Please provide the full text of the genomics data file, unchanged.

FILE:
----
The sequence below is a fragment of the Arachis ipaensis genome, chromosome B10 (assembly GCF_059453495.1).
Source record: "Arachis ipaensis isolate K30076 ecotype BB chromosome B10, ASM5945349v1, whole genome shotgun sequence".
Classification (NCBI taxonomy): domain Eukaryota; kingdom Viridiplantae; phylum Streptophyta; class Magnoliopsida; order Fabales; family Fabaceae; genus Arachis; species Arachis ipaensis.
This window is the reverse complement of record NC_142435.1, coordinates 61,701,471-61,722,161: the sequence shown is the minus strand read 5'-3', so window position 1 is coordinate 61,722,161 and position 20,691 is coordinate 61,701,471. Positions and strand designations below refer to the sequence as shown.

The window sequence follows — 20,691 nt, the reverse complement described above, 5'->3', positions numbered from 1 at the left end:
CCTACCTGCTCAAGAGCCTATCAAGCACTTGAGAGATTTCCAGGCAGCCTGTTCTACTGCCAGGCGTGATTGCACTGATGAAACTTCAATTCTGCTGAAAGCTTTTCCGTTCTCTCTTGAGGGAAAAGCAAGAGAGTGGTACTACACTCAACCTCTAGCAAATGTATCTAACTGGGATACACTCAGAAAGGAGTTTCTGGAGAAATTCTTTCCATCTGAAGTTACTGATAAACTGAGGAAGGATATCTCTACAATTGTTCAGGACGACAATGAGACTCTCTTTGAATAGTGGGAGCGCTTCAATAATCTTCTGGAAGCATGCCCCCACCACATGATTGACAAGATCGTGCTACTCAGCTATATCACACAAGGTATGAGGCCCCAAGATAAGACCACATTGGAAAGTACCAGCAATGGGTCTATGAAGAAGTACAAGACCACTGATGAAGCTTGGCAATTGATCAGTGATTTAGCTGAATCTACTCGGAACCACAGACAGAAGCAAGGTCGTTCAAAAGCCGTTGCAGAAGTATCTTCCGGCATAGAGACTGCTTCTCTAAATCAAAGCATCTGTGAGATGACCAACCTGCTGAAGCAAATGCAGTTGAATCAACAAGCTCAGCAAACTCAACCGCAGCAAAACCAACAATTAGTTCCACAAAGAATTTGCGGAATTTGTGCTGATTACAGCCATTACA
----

The sequence below is a fragment of the Arachis ipaensis genome, chromosome B10 (assembly GCF_059453495.1).
Source record: "Arachis ipaensis isolate K30076 ecotype BB chromosome B10, ASM5945349v1, whole genome shotgun sequence".
Classification (NCBI taxonomy): domain Eukaryota; kingdom Viridiplantae; phylum Streptophyta; class Magnoliopsida; order Fabales; family Fabaceae; genus Arachis; species Arachis ipaensis.
This window is the reverse complement of record NC_142435.1, coordinates 61,701,471-61,722,161: the sequence shown is the minus strand read 5'-3', so window position 1 is coordinate 61,722,161 and position 20,691 is coordinate 61,701,471. Positions and strand designations below refer to the sequence as shown.

The window sequence follows — 20,691 nt, the reverse complement described above, 5'->3', positions numbered from 1 at the left end:
CCTACCTGCTCAAGAGCCTATCAAGCACTTGAGAGATTTCCAGGCAGCCTGTTCTACTGCCAGGCGTGATTGCACTGATGAAACTTCAATTCTGCTGAAAGCTTTTCCGTTCTCTCTTGAGGGAAAAGCAAGAGAGTGGTACTACACTCAACCTCTAGCAAATGTATCTAACTGGGATACACTCAGAAAGGAGTTTCTGGAGAAATTCTTTCCATCTGAAGTTACTGATAAACTGAGGAAGGATATCTCTACAATTGTTCAGGACGACAATGAGACTCTCTTTGAATAGTGGGAGCGCTTCAATAATCTTCTGGAAGCATGCCCCCACCACATGATTGACAAGATCGTGCTACTCAGCTATATCACACAAGGTATGAGGCCCCAAGATAAGACCACATTGGAAAGTACCAGCAATGGGTCTATGAAGAAGTACAAGACCACTGATGAAGCTTGGCAATTGATCAGTGATTTAGCTGAATCTACTCGGAACCACAGACAGAAGCAAGGTCGTTCAAAAGCCGTTGCAGAAGTATCTTCCGGCATAGAGACTGCTTCTCTAAATCAAAGCATCTGTGAGATGACCAACCTGCTGAAGCAAATGCAGTTGAATCAACAAGCTCAGCAAACTCAACCGCAGCAAAACCAACAATTAGTTCCACAAAGAATTTGCGGAATTTGTGCTGATTACAGCCATTACA